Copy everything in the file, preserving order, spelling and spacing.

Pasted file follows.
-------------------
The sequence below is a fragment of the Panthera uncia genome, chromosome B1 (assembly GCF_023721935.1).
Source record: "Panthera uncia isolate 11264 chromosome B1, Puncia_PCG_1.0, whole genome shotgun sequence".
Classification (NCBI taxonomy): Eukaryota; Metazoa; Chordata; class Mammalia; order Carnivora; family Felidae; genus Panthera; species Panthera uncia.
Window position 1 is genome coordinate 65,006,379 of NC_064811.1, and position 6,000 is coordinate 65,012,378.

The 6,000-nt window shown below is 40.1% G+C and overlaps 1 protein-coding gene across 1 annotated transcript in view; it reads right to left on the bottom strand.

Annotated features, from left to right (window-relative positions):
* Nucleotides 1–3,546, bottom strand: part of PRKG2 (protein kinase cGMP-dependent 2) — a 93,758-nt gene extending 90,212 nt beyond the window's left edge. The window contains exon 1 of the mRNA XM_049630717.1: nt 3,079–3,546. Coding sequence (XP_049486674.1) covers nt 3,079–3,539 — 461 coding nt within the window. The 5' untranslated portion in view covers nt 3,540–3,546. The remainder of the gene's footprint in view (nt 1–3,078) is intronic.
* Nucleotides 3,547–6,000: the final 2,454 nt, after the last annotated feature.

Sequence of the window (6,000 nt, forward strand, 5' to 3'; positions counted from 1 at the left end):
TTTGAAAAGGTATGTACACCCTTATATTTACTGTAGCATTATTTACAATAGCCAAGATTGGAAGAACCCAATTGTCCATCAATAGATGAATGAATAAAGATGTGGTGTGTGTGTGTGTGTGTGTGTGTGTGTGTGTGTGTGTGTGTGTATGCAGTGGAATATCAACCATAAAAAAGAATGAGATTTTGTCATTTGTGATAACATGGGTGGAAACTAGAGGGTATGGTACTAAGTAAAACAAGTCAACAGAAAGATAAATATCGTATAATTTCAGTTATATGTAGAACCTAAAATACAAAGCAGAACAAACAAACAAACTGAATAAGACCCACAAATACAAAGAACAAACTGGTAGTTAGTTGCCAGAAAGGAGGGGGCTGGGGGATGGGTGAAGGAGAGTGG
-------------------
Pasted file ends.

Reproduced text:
The sequence below is a fragment of the Panthera uncia genome, chromosome B1 (assembly GCF_023721935.1).
Source record: "Panthera uncia isolate 11264 chromosome B1, Puncia_PCG_1.0, whole genome shotgun sequence".
Classification (NCBI taxonomy): Eukaryota; Metazoa; Chordata; class Mammalia; order Carnivora; family Felidae; genus Panthera; species Panthera uncia.
Window position 1 is genome coordinate 65,006,379 of NC_064811.1, and position 6,000 is coordinate 65,012,378.

The 6,000-nt window shown below is 40.1% G+C and overlaps 1 protein-coding gene across 1 annotated transcript in view; it reads right to left on the bottom strand.

Annotated features, from left to right (window-relative positions):
* Nucleotides 1–3,546, bottom strand: part of PRKG2 (protein kinase cGMP-dependent 2) — a 93,758-nt gene extending 90,212 nt beyond the window's left edge. The window contains exon 1 of the mRNA XM_049630717.1: nt 3,079–3,546. Coding sequence (XP_049486674.1) covers nt 3,079–3,539 — 461 coding nt within the window. The 5' untranslated portion in view covers nt 3,540–3,546. The remainder of the gene's footprint in view (nt 1–3,078) is intronic.
* Nucleotides 3,547–6,000: the final 2,454 nt, after the last annotated feature.

Sequence of the window (6,000 nt, forward strand, 5' to 3'; positions counted from 1 at the left end):
TTTGAAAAGGTATGTACACCCTTATATTTACTGTAGCATTATTTACAATAGCCAAGATTGGAAGAACCCAATTGTCCATCAATAGATGAATGAATAAAGATGTGGTGTGTGTGTGTGTGTGTGTGTGTGTGTGTGTGTGTGTGTGTGTATGCAGTGGAATATCAACCATAAAAAAGAATGAGATTTTGTCATTTGTGATAACATGGGTGGAAACTAGAGGGTATGGTACTAAGTAAAACAAGTCAACAGAAAGATAAATATCGTATAATTTCAGTTATATGTAGAACCTAAAATACAAAGCAGAACAAACAAACAAACTGAATAAGACCCACAAATACAAAGAACAAACTGGTAGTTAGTTGCCAGAAAGGAGGGGGCTGGGGGATGGGTGAAGGAGAGTGG